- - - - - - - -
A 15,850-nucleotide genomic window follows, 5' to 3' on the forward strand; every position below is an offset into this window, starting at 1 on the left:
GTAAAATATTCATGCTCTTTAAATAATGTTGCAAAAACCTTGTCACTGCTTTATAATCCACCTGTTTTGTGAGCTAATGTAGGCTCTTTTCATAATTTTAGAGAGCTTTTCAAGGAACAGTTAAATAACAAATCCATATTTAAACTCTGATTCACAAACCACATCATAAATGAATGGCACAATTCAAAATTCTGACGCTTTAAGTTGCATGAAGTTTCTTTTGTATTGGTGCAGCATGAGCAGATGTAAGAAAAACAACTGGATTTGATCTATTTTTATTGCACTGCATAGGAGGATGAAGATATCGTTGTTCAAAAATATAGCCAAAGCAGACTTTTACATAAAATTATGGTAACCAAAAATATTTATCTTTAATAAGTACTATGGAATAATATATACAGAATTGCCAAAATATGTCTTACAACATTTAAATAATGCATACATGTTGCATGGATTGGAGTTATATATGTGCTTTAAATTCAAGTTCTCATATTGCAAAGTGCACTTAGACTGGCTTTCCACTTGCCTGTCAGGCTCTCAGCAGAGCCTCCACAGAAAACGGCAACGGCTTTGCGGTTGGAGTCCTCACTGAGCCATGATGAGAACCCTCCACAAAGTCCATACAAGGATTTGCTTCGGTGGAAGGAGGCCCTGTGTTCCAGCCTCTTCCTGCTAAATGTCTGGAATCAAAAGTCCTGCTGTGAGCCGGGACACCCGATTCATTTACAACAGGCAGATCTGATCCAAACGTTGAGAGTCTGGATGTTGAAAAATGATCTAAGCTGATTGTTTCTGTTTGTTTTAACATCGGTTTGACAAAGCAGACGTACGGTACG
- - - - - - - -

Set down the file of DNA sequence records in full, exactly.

A 15,850-nucleotide genomic window follows, 5' to 3' on the forward strand; every position below is an offset into this window, starting at 1 on the left:
GTAAAATATTCATGCTCTTTAAATAATGTTGCAAAAACCTTGTCACTGCTTTATAATCCACCTGTTTTGTGAGCTAATGTAGGCTCTTTTCATAATTTTAGAGAGCTTTTCAAGGAACAGTTAAATAACAAATCCATATTTAAACTCTGATTCACAAACCACATCATAAATGAATGGCACAATTCAAAATTCTGACGCTTTAAGTTGCATGAAGTTTCTTTTGTATTGGTGCAGCATGAGCAGATGTAAGAAAAACAACTGGATTTGATCTATTTTTATTGCACTGCATAGGAGGATGAAGATATCGTTGTTCAAAAATATAGCCAAAGCAGACTTTTACATAAAATTATGGTAACCAAAAATATTTATCTTTAATAAGTACTATGGAATAATATATACAGAATTGCCAAAATATGTCTTACAACATTTAAATAATGCATACATGTTGCATGGATTGGAGTTATATATGTGCTTTAAATTCAAGTTCTCATATTGCAAAGTGCACTTAGACTGGCTTTCCACTTGCCTGTCAGGCTCTCAGCAGAGCCTCCACAGAAAACGGCAACGGCTTTGCGGTTGGAGTCCTCACTGAGCCATGATGAGAACCCTCCACAAAGTCCATACAAGGATTTGCTTCGGTGGAAGGAGGCCCTGTGTTCCAGCCTCTTCCTGCTAAATGTCTGGAATCAAAAGTCCTGCTGTGAGCCGGGACACCCGATTCATTTACAACAGGCAGATCTGATCCAAACGTTGAGAGTCTGGATGTTGAAAAATGATCTAAGCTGATTGTTTCTGTTTGTTTTAACATCGGTTTGACAAAGCAGACGTACGGTACG